A good investment for anyone who plans to go aloft is Toss’s excellent DVD “Going Aloft.” on the topic. One of many great resources available at his website, the one-hour video covers the essential skills and procedures forgoing aloft safely.

Here are few of tips Toss shares:

Harnesses: Although not as comfortable as traditional chairs, harnesses bring you closer to the top of the mast and are more secure. Wear long pants and good shoes.

Halyards: Use two halyards-one primary, one safety. One should be an external halyard on a ratchet block leading from your harness back to you, so that you can have control over your own safety and ascent/descent.

Shackles and winches: Don’t rely on snap shackles or self-tailing jaws on winches. To attach the halyard to the harness, use locking screw-pin shackles or a buntline knot, which brings you closer to the masthead sheave than a bowline.

Tools: Always take vice grips and a non-folding rigging knife aloft. Toss also recommends taking a crescent wrench welded to a marlin spike, a versatile rigger’s multi-tool. Attach lanyards to all tools.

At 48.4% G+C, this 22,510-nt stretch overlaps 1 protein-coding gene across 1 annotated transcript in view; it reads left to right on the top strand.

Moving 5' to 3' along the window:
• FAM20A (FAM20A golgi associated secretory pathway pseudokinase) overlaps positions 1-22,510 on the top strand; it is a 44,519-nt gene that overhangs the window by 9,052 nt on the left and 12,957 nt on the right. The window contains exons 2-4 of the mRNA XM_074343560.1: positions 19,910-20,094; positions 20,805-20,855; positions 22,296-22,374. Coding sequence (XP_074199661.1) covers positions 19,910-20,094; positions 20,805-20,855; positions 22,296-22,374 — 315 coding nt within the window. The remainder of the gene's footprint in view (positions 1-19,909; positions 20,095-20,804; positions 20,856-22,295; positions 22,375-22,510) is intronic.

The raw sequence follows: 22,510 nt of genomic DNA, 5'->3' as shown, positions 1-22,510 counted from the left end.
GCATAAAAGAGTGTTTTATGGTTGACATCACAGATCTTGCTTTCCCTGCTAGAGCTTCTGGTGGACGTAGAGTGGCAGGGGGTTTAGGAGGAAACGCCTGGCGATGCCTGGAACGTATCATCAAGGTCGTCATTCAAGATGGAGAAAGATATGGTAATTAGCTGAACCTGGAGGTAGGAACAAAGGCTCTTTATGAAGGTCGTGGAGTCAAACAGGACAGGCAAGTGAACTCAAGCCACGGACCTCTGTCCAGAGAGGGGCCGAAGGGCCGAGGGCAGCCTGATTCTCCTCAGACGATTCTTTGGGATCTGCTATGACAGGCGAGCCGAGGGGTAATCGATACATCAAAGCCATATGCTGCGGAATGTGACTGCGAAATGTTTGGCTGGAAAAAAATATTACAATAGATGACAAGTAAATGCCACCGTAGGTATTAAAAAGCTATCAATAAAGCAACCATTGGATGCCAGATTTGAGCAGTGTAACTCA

Preventing motion at sea: To reduce swinging, Toss suggests using a carabiner to secure your harness to a jackline halyard run tightly from the masthead to deck. We’ve also had good luck with sewn-loop prusiks, circular “slings” made of 3/8″ double-braid rope. Long enough to circle the mast twice with about 8-12 inches to spare, a prusik loop hitched around the mast (in a prusik hitch) will not only stop you from swinging, it will support you without slipping should the hoisting halyard fail.

Mast steps: Steps are a good idea at the mast bottom, for handling the main, and at the top of the mast, for relieving weight on the harness or chair while working at the masthead.

Darrell Nicholson